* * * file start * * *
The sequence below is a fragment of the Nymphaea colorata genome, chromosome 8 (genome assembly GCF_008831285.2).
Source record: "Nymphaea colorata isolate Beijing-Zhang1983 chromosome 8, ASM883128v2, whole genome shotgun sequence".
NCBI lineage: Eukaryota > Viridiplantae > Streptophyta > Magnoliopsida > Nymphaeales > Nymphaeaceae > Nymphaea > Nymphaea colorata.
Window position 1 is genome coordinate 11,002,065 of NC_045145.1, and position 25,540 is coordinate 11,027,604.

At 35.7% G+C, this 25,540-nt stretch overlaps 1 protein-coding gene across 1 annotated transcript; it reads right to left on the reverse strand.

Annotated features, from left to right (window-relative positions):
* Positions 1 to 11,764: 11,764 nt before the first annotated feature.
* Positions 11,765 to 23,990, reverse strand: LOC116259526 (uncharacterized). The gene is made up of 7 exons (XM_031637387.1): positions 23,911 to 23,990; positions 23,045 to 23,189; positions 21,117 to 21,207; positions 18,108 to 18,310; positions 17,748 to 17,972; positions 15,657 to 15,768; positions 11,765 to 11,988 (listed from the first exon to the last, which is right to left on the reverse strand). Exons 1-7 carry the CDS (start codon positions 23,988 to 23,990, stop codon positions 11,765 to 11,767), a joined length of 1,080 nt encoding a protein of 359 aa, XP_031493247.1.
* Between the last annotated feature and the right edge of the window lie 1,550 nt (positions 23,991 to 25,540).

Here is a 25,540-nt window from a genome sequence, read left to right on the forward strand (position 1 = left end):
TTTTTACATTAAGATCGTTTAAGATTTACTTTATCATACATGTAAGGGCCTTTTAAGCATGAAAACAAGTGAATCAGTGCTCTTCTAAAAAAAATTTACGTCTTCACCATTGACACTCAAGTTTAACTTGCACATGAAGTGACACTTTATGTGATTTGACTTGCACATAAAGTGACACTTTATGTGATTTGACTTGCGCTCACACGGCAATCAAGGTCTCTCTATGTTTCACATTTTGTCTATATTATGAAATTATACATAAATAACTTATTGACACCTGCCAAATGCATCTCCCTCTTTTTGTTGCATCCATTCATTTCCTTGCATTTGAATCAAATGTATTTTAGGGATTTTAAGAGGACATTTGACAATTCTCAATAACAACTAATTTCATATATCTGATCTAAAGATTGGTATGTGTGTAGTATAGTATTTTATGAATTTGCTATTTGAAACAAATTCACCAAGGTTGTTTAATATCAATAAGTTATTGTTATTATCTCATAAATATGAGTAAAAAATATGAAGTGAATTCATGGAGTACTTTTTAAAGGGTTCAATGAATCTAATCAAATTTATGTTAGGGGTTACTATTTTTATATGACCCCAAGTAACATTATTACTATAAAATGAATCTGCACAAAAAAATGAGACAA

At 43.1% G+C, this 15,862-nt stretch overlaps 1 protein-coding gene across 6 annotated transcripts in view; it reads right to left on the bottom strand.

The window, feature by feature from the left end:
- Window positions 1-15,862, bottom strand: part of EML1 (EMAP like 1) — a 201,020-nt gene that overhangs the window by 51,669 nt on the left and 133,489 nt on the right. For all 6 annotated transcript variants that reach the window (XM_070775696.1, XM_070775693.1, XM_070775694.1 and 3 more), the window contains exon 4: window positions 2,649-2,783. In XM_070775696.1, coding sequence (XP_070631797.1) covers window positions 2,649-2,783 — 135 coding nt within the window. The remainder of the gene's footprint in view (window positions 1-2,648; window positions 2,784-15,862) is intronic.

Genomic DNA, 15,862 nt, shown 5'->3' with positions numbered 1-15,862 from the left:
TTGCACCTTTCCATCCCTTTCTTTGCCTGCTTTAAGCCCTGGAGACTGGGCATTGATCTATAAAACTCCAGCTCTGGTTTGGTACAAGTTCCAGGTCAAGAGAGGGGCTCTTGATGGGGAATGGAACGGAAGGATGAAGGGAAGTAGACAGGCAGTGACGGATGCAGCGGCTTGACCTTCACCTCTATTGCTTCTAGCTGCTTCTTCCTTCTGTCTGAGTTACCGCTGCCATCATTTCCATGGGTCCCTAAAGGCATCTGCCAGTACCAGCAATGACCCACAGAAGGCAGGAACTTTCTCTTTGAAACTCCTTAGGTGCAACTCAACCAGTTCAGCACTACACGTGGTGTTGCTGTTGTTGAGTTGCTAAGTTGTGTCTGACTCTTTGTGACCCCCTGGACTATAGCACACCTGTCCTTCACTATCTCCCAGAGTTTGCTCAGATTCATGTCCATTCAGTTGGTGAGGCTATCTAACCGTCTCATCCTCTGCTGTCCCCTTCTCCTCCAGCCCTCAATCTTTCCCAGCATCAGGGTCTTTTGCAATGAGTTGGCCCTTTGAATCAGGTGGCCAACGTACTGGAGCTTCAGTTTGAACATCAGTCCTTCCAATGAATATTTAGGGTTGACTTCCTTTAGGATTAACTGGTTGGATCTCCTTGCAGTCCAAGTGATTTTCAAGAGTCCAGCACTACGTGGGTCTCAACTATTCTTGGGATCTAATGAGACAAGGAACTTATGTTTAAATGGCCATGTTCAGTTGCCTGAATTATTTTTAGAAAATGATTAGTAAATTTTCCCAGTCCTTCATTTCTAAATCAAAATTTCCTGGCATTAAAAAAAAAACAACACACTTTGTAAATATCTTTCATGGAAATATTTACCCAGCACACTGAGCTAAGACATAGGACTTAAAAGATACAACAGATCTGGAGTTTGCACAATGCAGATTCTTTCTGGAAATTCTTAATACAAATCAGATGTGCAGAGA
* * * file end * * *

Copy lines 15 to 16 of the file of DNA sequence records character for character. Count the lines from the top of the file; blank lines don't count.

Genomic DNA, 15,862 nt, shown 5'->3' with positions numbered 1-15,862 from the left:
TTGCACCTTTCCATCCCTTTCTTTGCCTGCTTTAAGCCCTGGAGACTGGGCATTGATCTATAAAACTCCAGCTCTGGTTTGGTACAAGTTCCAGGTCAAGAGAGGGGCTCTTGATGGGGAATGGAACGGAAGGATGAAGGGAAGTAGACAGGCAGTGACGGATGCAGCGGCTTGACCTTCACCTCTATTGCTTCTAGCTGCTTCTTCCTTCTGTCTGAGTTACCGCTGCCATCATTTCCATGGGTCCCTAAAGGCATCTGCCAGTACCAGCAATGACCCACAGAAGGCAGGAACTTTCTCTTTGAAACTCCTTAGGTGCAACTCAACCAGTTCAGCACTACACGTGGTGTTGCTGTTGTTGAGTTGCTAAGTTGTGTCTGACTCTTTGTGACCCCCTGGACTATAGCACACCTGTCCTTCACTATCTCCCAGAGTTTGCTCAGATTCATGTCCATTCAGTTGGTGAGGCTATCTAACCGTCTCATCCTCTGCTGTCCCCTTCTCCTCCAGCCCTCAATCTTTCCCAGCATCAGGGTCTTTTGCAATGAGTTGGCCCTTTGAATCAGGTGGCCAACGTACTGGAGCTTCAGTTTGAACATCAGTCCTTCCAATGAATATTTAGGGTTGACTTCCTTTAGGATTAACTGGTTGGATCTCCTTGCAGTCCAAGTGATTTTCAAGAGTCCAGCACTACGTGGGTCTCAACTATTCTTGGGATCTAATGAGACAAGGAACTTATGTTTAAATGGCCATGTTCAGTTGCCTGAATTATTTTTAGAAAATGATTAGTAAATTTTCCCAGTCCTTCATTTCTAAATCAAAATTTCCTGGCATTAAAAAAAAAACAACACACTTTGTAAATATCTTTCATGGAAATATTTACCCAGCACACTGAGCTAAGACATAGGACTTAAAAGATACAACAGATCTGGAGTTTGCACAATGCAGATTCTTTCTGGAAATTCTTAATACAAATCAGATGTGCAGAGA